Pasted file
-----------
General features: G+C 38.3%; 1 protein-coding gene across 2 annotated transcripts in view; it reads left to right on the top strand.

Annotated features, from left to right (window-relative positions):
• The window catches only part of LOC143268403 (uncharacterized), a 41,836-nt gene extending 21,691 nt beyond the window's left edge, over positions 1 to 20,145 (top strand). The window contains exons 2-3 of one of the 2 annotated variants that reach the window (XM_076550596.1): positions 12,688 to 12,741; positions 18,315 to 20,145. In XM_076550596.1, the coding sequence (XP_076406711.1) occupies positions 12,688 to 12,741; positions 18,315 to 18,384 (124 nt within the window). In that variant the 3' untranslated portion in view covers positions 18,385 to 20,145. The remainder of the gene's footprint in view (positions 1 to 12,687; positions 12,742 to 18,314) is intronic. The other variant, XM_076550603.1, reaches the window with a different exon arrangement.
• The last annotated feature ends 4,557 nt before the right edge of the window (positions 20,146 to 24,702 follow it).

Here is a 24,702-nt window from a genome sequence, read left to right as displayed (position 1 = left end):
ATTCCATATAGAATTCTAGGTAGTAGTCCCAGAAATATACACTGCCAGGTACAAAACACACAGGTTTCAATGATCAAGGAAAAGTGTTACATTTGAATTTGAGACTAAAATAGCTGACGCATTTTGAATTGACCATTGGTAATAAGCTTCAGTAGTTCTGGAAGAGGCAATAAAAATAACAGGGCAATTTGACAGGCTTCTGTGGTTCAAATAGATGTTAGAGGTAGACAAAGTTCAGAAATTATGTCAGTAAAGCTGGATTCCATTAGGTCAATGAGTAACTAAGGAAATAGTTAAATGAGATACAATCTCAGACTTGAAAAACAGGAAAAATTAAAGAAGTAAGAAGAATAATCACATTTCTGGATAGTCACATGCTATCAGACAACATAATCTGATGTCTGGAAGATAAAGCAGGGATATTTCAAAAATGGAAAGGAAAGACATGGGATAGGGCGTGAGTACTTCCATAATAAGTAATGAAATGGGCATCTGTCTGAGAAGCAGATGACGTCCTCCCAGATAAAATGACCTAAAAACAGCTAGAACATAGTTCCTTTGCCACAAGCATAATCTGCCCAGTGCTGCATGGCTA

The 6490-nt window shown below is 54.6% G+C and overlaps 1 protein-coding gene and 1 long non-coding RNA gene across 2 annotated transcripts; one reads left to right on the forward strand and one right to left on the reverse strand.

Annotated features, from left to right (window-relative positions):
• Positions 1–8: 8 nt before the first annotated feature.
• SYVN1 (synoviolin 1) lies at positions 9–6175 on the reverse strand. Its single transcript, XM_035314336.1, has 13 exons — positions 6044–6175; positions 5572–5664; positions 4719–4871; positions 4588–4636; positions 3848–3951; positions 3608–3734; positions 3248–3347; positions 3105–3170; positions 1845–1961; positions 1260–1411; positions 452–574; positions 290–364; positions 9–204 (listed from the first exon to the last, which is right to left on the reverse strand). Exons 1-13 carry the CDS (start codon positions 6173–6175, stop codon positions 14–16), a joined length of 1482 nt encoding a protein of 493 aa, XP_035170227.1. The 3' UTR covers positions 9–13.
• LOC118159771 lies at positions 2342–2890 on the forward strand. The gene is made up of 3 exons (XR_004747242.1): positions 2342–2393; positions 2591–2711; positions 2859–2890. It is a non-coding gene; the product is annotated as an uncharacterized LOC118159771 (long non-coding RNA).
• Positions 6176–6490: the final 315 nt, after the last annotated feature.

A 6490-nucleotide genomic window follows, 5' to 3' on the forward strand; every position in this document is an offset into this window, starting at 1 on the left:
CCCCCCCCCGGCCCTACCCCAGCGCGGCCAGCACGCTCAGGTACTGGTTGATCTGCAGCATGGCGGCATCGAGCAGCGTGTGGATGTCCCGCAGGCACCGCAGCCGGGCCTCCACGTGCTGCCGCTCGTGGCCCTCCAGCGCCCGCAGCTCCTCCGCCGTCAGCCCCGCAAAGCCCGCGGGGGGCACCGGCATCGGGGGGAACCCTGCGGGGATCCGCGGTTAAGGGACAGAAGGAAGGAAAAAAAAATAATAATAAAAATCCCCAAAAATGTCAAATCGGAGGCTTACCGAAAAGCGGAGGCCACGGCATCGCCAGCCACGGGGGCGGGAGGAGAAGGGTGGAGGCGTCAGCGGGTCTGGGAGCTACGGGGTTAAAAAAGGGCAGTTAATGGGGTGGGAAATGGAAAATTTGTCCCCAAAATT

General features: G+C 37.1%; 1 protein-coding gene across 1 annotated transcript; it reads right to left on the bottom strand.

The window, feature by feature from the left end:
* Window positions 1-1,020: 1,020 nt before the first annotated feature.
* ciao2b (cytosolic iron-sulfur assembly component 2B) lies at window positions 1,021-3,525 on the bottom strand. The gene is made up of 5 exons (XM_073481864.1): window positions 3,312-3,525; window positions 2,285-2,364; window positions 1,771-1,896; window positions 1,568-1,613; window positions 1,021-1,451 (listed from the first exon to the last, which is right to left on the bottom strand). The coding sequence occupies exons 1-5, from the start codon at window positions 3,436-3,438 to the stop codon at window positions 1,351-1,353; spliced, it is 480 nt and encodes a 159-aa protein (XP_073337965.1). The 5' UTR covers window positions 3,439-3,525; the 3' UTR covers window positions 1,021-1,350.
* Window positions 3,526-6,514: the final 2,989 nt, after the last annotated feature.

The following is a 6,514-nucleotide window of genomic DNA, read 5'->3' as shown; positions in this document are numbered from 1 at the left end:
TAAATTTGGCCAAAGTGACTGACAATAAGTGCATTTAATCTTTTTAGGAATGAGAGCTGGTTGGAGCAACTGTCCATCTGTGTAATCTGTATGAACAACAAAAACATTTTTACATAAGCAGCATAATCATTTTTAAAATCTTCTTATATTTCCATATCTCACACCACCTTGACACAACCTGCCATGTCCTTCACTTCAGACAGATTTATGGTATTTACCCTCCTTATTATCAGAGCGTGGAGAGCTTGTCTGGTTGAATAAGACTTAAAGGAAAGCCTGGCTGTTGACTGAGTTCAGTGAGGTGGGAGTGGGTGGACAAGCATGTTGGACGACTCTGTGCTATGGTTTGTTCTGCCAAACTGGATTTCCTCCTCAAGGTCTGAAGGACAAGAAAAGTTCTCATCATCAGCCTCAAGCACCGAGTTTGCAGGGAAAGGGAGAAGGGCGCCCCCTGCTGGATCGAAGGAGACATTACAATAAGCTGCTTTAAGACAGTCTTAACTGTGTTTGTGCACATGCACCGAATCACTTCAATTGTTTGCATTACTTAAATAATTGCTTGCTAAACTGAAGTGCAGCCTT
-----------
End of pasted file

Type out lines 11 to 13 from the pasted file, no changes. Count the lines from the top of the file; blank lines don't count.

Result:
• LOC118159771 lies at positions 2342–2890 on the forward strand. The gene is made up of 3 exons (XR_004747242.1): positions 2342–2393; positions 2591–2711; positions 2859–2890. It is a non-coding gene; the product is annotated as an uncharacterized LOC118159771 (long non-coding RNA).
• Positions 6176–6490: the final 315 nt, after the last annotated feature.

A 6490-nucleotide genomic window follows, 5' to 3' on the forward strand; every position in this document is an offset into this window, starting at 1 on the left: